Vertumnus, Allegory of Winter – German School – 17th Century
17th century oil on canvas painting depicting Vertumnus in the form of an elderly woman, allegory of winter. High quality work by an artist of the generation of Ottmar Elliger the Younger (1666-1735). A recent cleaning of this work allowed us to discover what seems to be the corner of a red cape at the bottom right corner. This leads us to believe that at some time in its past this portion of canvas might have been salvaged from a larger painting, the lost portion perhaps corresponding to the representation of Pomona, goddess of fruit trees, gardens and orchards in Roman mythology. The representation of the two characters together was very popular in the 17th and 18th centuries. A wax seal on the back of the canvas bears the coat of arms of the town of Lisieux (Normandy).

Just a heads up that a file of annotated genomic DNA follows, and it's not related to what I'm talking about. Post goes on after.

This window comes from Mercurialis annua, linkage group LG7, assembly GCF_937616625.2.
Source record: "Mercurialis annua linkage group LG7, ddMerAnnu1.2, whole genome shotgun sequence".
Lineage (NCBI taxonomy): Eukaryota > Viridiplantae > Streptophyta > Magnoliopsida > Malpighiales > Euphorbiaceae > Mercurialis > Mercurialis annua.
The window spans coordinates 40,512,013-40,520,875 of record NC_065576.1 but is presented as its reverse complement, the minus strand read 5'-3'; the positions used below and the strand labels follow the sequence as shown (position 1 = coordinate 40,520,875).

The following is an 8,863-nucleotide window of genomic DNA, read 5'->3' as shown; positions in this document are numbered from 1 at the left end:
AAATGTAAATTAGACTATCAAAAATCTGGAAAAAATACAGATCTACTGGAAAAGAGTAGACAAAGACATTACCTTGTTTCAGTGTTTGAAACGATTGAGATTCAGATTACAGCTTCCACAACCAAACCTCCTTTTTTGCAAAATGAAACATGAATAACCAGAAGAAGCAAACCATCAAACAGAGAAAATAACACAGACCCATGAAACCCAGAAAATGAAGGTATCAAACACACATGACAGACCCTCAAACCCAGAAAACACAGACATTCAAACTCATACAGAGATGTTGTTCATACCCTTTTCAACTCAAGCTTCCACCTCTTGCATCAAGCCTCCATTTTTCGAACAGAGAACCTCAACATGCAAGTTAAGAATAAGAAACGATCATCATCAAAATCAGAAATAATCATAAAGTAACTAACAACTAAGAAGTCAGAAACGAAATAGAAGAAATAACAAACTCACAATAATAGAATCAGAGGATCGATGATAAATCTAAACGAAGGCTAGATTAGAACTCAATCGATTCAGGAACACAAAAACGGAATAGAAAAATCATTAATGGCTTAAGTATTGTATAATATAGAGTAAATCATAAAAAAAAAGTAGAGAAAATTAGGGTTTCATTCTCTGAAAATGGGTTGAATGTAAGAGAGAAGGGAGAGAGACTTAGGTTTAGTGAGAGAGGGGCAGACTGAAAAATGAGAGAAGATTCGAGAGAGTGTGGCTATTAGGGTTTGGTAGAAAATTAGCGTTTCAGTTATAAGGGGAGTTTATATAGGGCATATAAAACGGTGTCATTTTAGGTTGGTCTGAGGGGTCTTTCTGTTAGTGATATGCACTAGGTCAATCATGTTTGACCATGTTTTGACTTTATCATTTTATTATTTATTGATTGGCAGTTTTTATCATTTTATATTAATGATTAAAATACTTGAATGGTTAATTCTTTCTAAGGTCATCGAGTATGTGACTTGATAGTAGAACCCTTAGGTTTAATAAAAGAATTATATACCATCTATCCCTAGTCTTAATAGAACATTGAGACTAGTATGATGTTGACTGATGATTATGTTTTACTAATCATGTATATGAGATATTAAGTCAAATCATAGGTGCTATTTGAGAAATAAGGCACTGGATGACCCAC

Vertumnus, whose name means "to turn, to change", was most likely a king of Etruria who, because of the care which he had taken of his fruit orchard and gardens, became a divinity after his death. What is certain is that his cult passed from the Etruscans to Rome where he was considered the god of gardens and orchards. His attributions differed from those of Priapus: he especially watched over the fertility of the earth, the germination of plants, their flowering and the ripening of fruits.